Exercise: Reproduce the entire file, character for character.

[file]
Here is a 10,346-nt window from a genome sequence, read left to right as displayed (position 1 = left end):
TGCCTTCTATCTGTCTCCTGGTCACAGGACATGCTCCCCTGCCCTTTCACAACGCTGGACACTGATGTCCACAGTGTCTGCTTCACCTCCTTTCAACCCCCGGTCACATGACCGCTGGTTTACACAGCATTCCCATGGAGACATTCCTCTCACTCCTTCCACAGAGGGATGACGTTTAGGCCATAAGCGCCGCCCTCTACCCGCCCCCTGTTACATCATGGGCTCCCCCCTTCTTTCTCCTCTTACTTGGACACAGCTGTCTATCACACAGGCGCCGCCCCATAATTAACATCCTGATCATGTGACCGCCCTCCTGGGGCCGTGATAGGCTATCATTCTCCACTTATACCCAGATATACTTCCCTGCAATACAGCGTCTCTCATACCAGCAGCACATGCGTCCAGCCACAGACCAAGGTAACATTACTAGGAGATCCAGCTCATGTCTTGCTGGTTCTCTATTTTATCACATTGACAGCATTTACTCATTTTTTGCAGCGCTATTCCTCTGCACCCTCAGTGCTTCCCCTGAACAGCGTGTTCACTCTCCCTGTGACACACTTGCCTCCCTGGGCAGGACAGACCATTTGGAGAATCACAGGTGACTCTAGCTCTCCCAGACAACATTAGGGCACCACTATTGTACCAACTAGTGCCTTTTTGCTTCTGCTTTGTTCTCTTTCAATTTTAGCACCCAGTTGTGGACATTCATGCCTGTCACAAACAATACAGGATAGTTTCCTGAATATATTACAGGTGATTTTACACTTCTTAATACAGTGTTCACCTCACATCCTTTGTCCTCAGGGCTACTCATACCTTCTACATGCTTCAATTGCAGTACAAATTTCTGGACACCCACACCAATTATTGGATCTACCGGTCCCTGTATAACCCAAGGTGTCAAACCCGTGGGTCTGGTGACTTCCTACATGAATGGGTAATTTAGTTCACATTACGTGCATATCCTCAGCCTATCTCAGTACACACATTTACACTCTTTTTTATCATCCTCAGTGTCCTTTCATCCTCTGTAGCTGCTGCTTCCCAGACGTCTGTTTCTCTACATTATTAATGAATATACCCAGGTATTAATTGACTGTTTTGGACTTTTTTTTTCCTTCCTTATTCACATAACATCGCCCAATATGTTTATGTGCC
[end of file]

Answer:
Here is a 10,346-nt window from a genome sequence, read left to right as displayed (position 1 = left end):
TGCCTTCTATCTGTCTCCTGGTCACAGGACATGCTCCCCTGCCCTTTCACAACGCTGGACACTGATGTCCACAGTGTCTGCTTCACCTCCTTTCAACCCCCGGTCACATGACCGCTGGTTTACACAGCATTCCCATGGAGACATTCCTCTCACTCCTTCCACAGAGGGATGACGTTTAGGCCATAAGCGCCGCCCTCTACCCGCCCCCTGTTACATCATGGGCTCCCCCCTTCTTTCTCCTCTTACTTGGACACAGCTGTCTATCACACAGGCGCCGCCCCATAATTAACATCCTGATCATGTGACCGCCCTCCTGGGGCCGTGATAGGCTATCATTCTCCACTTATACCCAGATATACTTCCCTGCAATACAGCGTCTCTCATACCAGCAGCACATGCGTCCAGCCACAGACCAAGGTAACATTACTAGGAGATCCAGCTCATGTCTTGCTGGTTCTCTATTTTATCACATTGACAGCATTTACTCATTTTTTGCAGCGCTATTCCTCTGCACCCTCAGTGCTTCCCCTGAACAGCGTGTTCACTCTCCCTGTGACACACTTGCCTCCCTGGGCAGGACAGACCATTTGGAGAATCACAGGTGACTCTAGCTCTCCCAGACAACATTAGGGCACCACTATTGTACCAACTAGTGCCTTTTTGCTTCTGCTTTGTTCTCTTTCAATTTTAGCACCCAGTTGTGGACATTCATGCCTGTCACAAACAATACAGGATAGTTTCCTGAATATATTACAGGTGATTTTACACTTCTTAATACAGTGTTCACCTCACATCCTTTGTCCTCAGGGCTACTCATACCTTCTACATGCTTCAATTGCAGTACAAATTTCTGGACACCCACACCAATTATTGGATCTACCGGTCCCTGTATAACCCAAGGTGTCAAACCCGTGGGTCTGGTGACTTCCTACATGAATGGGTAATTTAGTTCACATTACGTGCATATCCTCAGCCTATCTCAGTACACACATTTACACTCTTTTTTATCATCCTCAGTGTCCTTTCATCCTCTGTAGCTGCTGCTTCCCAGACGTCTGTTTCTCTACATTATTAATGAATATACCCAGGTATTAATTGACTGTTTTGGACTTTTTTTTTCCTTCCTTATTCACATAACATCGCCCAATATGTTTATGTGCC